Thu | Oct 18, 2018

New security measures for mail, air cargo to the US

Published:Wednesday | March 2, 2011 | 12:00 AM

The Barbados government says it has been advised by the US Department of Homeland Security and other United States agencies that they have implemented a number of measures "to enhance existing security procedures for screening inbound airmail and cargo to the US".

A Barbados Government Information Service statement said the local postal agency has been informed by the US Transportation Security Administration (TSA), that all mail intended for dispatch on passenger and cargo aircraft to the US must be screened and mail will encounter a pre-determined 'cooling' period prior to its dispatch.

"In addition, it is the airlines' responsibility to ensure the security measures mandated by the DHS are implemented. Toner and ink cartridges will be prohibited on passenger aircraft; and all cargo identified as high-risk will go through additional and enhanced screening, including inbound international mail packages, which must be screened individually and certified to have come from an established postal shipper," the statement said.

The Barbados Postal Service said the action by the TSA has impacted negatively on mail services worldwide and as a result "all classes of mail to and from Barbados would encounter delays and would continue to do so indefinitely".

"With regard to our Express Mail Service to the USA, it will continue to be given priority treatment but we can no longer offer our customers guaranteed delivery times as a result of the above. Therefore, it will inevitably be delayed."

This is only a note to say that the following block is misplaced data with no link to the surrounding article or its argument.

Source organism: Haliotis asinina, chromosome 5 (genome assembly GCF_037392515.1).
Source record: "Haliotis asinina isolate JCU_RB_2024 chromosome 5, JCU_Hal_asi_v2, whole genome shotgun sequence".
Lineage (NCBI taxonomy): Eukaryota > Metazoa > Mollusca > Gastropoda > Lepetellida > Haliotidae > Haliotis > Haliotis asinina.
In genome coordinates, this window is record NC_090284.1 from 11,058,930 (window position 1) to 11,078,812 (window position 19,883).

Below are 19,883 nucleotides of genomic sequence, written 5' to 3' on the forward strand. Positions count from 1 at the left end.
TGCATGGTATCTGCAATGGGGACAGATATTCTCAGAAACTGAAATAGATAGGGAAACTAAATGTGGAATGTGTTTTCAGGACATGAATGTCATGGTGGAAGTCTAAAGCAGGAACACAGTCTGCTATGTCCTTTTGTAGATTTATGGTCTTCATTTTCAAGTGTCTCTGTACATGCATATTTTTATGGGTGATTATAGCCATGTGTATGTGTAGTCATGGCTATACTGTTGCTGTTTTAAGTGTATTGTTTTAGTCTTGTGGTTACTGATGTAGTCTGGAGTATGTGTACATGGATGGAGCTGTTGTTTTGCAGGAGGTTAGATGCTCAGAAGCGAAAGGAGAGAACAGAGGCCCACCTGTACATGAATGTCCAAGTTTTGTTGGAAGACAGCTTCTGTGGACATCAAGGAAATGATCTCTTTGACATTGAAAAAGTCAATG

Rules on labelling

The Postal Service is reminding customers that as a result of the US directive and in order to expedite local mail going through foreign customs, each item must have a completed customs declaration form or commercial invoices for items containing merchandise.

"Furthermore, counter staff personnel must ensure that vague entries such as '$0 value', 'household items', 'no commercial value', and 'personal effects' are not used as they do not reveal the exact nature of contents," the statement said.

"These measures come in the wake of a failed terrorist attack to conceal and ship improvised explosive devices on an aircraft destined for the US on October 28 last year," BGIS added.

On Sunday, the TSA said it was suspending all air cargo to and from Jamaica for a 72-hour period after receiving what it termed a credible threat that an explosive device could be placed on a flight from the country.

Officials from Jamaica's Civil Aviation Authority say they were advised of the emergency measure after an Air Jamaica plane was delayed Sunday night at the Fort Lauderdale Airport in Florida as a precaution ahead of the implementation of the three-day suspension of cargo on flights.